Economic Valuation of River Systems

Economic Valuation of River Systems

New Horizons in Environmental Economics series

Edited by Fred J. Hitzhusen

The book applies benefit–cost analysis and a wide array of non-market and distribution economic valuation methods in ecologic context to determine the pay-off and distribution impacts of various infrastructure and water quality improvements to eight river systems in the Great Lakes region of the US. The generally positive results have important implications for public policy and future research.

Chapter 4: The Economics of High-head Dam Removal in an Ecological Context: A Case Study of the Ballville Dam, Fremont, Ohio

Sarah A. Kruse, Timothy C. Granata and Ulrike Zika

Subjects: economics and finance, environmental economics, valuation, environment, environmental economics, valuation, water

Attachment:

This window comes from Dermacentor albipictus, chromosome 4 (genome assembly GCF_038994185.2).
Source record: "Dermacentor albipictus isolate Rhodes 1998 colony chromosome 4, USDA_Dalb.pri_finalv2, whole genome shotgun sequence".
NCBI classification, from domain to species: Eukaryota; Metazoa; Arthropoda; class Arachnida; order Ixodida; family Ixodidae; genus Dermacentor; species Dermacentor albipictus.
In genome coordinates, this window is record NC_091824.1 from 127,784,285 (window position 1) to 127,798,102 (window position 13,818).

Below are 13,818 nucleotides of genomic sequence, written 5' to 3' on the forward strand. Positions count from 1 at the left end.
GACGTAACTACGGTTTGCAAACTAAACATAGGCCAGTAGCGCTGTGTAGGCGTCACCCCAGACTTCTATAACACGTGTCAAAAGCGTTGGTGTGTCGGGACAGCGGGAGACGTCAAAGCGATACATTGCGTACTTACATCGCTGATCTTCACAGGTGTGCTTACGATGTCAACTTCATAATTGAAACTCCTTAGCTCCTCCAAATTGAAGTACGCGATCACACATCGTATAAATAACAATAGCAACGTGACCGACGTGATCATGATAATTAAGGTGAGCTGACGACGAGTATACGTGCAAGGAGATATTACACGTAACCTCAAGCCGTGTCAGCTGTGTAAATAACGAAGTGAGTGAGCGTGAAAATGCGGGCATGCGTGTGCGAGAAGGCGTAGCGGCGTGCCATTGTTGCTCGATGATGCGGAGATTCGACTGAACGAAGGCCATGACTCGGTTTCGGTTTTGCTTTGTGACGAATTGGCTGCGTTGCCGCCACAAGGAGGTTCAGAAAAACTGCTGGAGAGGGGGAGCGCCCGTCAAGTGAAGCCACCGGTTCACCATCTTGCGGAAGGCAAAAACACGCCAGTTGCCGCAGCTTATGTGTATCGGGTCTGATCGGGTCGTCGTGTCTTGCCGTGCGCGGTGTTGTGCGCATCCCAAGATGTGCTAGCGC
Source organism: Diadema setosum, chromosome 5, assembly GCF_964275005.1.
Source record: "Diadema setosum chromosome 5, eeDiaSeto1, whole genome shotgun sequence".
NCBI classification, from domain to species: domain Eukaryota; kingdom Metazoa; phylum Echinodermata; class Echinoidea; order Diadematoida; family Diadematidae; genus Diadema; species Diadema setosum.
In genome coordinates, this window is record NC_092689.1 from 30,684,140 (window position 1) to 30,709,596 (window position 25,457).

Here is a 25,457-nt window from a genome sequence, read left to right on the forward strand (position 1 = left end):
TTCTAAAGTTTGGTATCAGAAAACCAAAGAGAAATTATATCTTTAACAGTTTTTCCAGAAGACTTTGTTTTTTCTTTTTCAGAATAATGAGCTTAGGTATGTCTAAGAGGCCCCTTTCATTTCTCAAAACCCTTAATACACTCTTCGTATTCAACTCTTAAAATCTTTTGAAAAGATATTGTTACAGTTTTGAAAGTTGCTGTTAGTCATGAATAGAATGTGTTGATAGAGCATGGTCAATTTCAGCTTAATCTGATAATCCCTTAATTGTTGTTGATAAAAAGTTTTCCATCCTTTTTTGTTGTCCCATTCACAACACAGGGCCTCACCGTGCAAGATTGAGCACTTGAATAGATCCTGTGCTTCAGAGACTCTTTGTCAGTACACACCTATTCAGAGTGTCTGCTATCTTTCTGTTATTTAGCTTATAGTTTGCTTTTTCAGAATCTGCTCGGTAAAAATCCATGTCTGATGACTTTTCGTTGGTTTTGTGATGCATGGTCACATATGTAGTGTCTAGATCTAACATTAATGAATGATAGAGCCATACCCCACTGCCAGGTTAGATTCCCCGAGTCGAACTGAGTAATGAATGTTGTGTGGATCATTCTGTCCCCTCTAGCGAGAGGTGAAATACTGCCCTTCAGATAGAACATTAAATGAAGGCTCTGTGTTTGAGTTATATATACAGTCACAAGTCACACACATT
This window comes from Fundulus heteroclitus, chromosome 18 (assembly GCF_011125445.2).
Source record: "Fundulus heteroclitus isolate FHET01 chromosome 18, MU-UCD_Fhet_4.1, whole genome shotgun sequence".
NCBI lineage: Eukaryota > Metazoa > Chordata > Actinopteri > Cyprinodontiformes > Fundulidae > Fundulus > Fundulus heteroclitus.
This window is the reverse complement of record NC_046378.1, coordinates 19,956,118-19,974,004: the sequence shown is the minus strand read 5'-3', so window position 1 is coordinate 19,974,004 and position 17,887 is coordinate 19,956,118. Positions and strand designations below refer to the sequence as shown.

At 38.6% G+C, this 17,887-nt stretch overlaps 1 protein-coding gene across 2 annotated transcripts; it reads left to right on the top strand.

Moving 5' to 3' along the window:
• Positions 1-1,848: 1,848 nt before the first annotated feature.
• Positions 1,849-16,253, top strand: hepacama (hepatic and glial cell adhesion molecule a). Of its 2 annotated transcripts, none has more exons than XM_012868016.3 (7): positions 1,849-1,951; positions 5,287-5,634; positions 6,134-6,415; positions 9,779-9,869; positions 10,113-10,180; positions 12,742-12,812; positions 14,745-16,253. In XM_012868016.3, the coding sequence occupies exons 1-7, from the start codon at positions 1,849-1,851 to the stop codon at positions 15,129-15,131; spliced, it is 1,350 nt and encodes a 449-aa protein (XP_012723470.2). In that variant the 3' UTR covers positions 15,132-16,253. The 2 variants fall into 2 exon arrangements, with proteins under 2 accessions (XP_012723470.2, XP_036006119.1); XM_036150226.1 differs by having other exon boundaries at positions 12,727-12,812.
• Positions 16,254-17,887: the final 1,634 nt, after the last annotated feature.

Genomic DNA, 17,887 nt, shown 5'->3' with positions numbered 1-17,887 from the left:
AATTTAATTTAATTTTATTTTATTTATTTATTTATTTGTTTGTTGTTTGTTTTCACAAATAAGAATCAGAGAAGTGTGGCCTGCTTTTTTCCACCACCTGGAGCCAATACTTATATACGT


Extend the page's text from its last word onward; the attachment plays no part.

Sarah A. Kruse, Timothy C. Granata, and Ulrike Zika INTRODUCTION Over the past two centuries the installation of dams, built mainly for economic reasons such as power generation, water supply, irrigation, or flood control, has transformed America’s rivers. There are now over 76 000 registered dams (2 meters or higher) and an estimated 2 million dams of smaller size, and in many cases dams have led to environmental changes in both the river and surrounding habitat. More attention has been given recently to the effects of dams on the environment due to changing social values, safety issues related with aging structures, and an increase in scientific information on the long-term effects of dams (Heinz Center, 2002). When assessing the discounted future flow of economic values for a dam, the typical life expectancy of the structure is normally considered to be 50 years. On the formal list of dams maintained by the United States Army Corps of Engineers (USACE), more than 30 percent are already over 50 years old, and by the year 2020 over 80 percent (60,000 dams) will have exceeded their typical life expectancy. In many cases, the structural integrity of the dam has been compromised or is obsolete, and the dam is also no longer being used. Of the dams officially accounted for in the United States, more than half will be up for license renewal in the next decade (Liggett, 2002), and for many, structural obsolescence will require that a decision be...

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